However, such a move could prove to be extremely dangerous, especially if drivers' attention is held by an advertisement, Ken Kobetsky, chief engineer of the American Association of State Highway and Transportation Officials, told USA Today. Moreover, some people may simply ignore the billboards, thinking that they only show advertisements, Kobetsky added. "It's a cash cow. But are you concerned about earning money, or are you concerned about saving lives?" he explained.
Kevin Fry of Scenic America, a preservation group, told the aforementioned source that a deal between California's Department of Transportation and companies interested in highway ads is extremely risky especially for drivers who may disregard traffic alerts. "Ads would undermine 50 years of federal highway policy. The sign will be perceived as just another billboard,” Fry stated.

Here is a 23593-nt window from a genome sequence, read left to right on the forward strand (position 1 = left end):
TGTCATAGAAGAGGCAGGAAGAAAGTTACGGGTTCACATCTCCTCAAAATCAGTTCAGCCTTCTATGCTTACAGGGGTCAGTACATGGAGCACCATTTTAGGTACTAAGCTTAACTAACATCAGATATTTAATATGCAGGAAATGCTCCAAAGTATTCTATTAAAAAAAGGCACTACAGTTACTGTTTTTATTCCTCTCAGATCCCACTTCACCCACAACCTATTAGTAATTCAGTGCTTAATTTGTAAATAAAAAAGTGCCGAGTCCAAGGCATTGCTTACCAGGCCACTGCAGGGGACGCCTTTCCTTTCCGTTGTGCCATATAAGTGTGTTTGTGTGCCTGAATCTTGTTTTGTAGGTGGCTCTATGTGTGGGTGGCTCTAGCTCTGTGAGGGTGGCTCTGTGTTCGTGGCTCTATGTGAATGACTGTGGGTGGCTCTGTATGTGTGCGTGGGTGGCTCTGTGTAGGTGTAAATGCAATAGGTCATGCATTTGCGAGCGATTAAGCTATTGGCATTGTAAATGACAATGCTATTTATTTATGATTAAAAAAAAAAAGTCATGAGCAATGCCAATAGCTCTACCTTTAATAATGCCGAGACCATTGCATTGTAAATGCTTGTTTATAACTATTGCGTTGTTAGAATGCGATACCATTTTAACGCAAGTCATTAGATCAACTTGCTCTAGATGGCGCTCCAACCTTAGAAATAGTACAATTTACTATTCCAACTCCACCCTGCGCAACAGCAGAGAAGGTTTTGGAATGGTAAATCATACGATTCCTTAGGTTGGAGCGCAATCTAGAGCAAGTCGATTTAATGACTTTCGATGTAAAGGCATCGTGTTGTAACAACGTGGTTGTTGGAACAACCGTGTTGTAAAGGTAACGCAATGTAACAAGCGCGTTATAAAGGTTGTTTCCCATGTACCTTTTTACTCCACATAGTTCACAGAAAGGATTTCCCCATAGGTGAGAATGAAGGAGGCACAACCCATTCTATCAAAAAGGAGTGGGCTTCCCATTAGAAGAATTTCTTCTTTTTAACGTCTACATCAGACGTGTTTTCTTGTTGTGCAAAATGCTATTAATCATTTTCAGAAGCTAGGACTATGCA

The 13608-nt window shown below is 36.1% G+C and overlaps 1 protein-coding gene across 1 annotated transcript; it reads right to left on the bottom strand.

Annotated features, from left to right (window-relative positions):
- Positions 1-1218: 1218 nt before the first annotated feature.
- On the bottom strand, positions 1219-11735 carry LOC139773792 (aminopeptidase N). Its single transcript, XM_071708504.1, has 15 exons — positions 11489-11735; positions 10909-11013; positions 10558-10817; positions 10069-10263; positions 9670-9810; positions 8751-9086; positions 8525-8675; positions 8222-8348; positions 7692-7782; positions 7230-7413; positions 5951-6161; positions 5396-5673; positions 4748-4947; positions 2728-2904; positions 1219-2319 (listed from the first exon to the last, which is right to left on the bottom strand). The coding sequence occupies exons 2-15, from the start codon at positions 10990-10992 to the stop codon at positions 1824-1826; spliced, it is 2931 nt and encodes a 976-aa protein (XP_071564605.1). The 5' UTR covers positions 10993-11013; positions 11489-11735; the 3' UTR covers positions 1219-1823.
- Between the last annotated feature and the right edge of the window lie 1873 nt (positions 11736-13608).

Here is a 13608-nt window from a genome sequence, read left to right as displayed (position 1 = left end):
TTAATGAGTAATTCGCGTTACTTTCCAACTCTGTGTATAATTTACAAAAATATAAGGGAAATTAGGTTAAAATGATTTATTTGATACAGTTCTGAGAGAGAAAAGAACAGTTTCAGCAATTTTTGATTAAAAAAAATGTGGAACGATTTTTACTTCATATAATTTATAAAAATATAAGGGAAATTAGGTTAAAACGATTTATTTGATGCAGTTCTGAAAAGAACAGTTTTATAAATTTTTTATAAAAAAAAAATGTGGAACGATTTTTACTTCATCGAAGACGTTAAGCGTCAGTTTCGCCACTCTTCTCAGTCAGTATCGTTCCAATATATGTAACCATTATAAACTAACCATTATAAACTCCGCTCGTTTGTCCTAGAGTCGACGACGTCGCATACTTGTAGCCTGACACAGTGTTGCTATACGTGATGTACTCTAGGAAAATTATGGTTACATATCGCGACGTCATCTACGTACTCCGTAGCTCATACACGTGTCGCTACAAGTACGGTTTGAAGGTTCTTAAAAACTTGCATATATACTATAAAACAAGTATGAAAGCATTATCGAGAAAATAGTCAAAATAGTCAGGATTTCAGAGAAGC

The proposal of displaying advertisements on highway traffic signs is still a concept, officials said, because the Department of Transportation is still looking for a way to show the ads without distracting the drivers. However, agency director Will Kempton already issued a plan to insert adverts on highway signs, USA Today wrote.
“Kempton envisions Caltrans hiring an agency to replace most of the state's 657 alert signs, which display messages on light-bulb boards. Ad agencies would sell ads and give the state a cut. Caltrans would regulate ads and post alerts when needed, Kempton said.”